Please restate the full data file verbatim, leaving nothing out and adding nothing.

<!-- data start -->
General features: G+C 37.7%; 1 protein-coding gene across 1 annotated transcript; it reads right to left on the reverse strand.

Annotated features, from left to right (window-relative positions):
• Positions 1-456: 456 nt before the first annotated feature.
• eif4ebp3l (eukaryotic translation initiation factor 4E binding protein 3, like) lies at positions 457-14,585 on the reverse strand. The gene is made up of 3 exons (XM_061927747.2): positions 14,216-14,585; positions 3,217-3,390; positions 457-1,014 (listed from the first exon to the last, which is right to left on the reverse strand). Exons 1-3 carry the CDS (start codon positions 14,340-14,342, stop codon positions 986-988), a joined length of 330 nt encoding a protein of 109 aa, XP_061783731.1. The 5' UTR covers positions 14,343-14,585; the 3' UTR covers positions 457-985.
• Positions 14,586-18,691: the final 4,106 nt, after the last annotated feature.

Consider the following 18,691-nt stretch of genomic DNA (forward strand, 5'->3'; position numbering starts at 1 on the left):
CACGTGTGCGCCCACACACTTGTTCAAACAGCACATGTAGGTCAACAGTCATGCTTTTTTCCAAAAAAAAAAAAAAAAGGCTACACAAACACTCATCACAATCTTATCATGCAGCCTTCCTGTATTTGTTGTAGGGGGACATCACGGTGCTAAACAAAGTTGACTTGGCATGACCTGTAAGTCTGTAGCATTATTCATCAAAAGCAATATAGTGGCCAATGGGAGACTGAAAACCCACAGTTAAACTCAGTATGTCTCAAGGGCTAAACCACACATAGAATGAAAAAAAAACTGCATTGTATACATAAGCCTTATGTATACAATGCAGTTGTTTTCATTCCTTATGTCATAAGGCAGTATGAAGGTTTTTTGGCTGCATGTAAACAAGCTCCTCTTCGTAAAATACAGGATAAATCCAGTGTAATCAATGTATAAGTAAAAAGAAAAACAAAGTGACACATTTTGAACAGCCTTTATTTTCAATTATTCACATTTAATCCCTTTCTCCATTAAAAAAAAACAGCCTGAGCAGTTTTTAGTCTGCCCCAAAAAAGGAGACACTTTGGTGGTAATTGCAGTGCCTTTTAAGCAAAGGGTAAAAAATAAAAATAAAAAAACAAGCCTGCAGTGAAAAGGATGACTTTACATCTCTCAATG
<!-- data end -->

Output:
General features: G+C 37.7%; 1 protein-coding gene across 1 annotated transcript; it reads right to left on the reverse strand.

Annotated features, from left to right (window-relative positions):
• Positions 1-456: 456 nt before the first annotated feature.
• eif4ebp3l (eukaryotic translation initiation factor 4E binding protein 3, like) lies at positions 457-14,585 on the reverse strand. The gene is made up of 3 exons (XM_061927747.2): positions 14,216-14,585; positions 3,217-3,390; positions 457-1,014 (listed from the first exon to the last, which is right to left on the reverse strand). Exons 1-3 carry the CDS (start codon positions 14,340-14,342, stop codon positions 986-988), a joined length of 330 nt encoding a protein of 109 aa, XP_061783731.1. The 5' UTR covers positions 14,343-14,585; the 3' UTR covers positions 457-985.
• Positions 14,586-18,691: the final 4,106 nt, after the last annotated feature.

Consider the following 18,691-nt stretch of genomic DNA (forward strand, 5'->3'; position numbering starts at 1 on the left):
CACGTGTGCGCCCACACACTTGTTCAAACAGCACATGTAGGTCAACAGTCATGCTTTTTTCCAAAAAAAAAAAAAAAAGGCTACACAAACACTCATCACAATCTTATCATGCAGCCTTCCTGTATTTGTTGTAGGGGGACATCACGGTGCTAAACAAAGTTGACTTGGCATGACCTGTAAGTCTGTAGCATTATTCATCAAAAGCAATATAGTGGCCAATGGGAGACTGAAAACCCACAGTTAAACTCAGTATGTCTCAAGGGCTAAACCACACATAGAATGAAAAAAAAACTGCATTGTATACATAAGCCTTATGTATACAATGCAGTTGTTTTCATTCCTTATGTCATAAGGCAGTATGAAGGTTTTTTGGCTGCATGTAAACAAGCTCCTCTTCGTAAAATACAGGATAAATCCAGTGTAATCAATGTATAAGTAAAAAGAAAAACAAAGTGACACATTTTGAACAGCCTTTATTTTCAATTATTCACATTTAATCCCTTTCTCCATTAAAAAAAAACAGCCTGAGCAGTTTTTAGTCTGCCCCAAAAAAGGAGACACTTTGGTGGTAATTGCAGTGCCTTTTAAGCAAAGGGTAAAAAATAAAAATAAAAAAACAAGCCTGCAGTGAAAAGGATGACTTTACATCTCTCAATG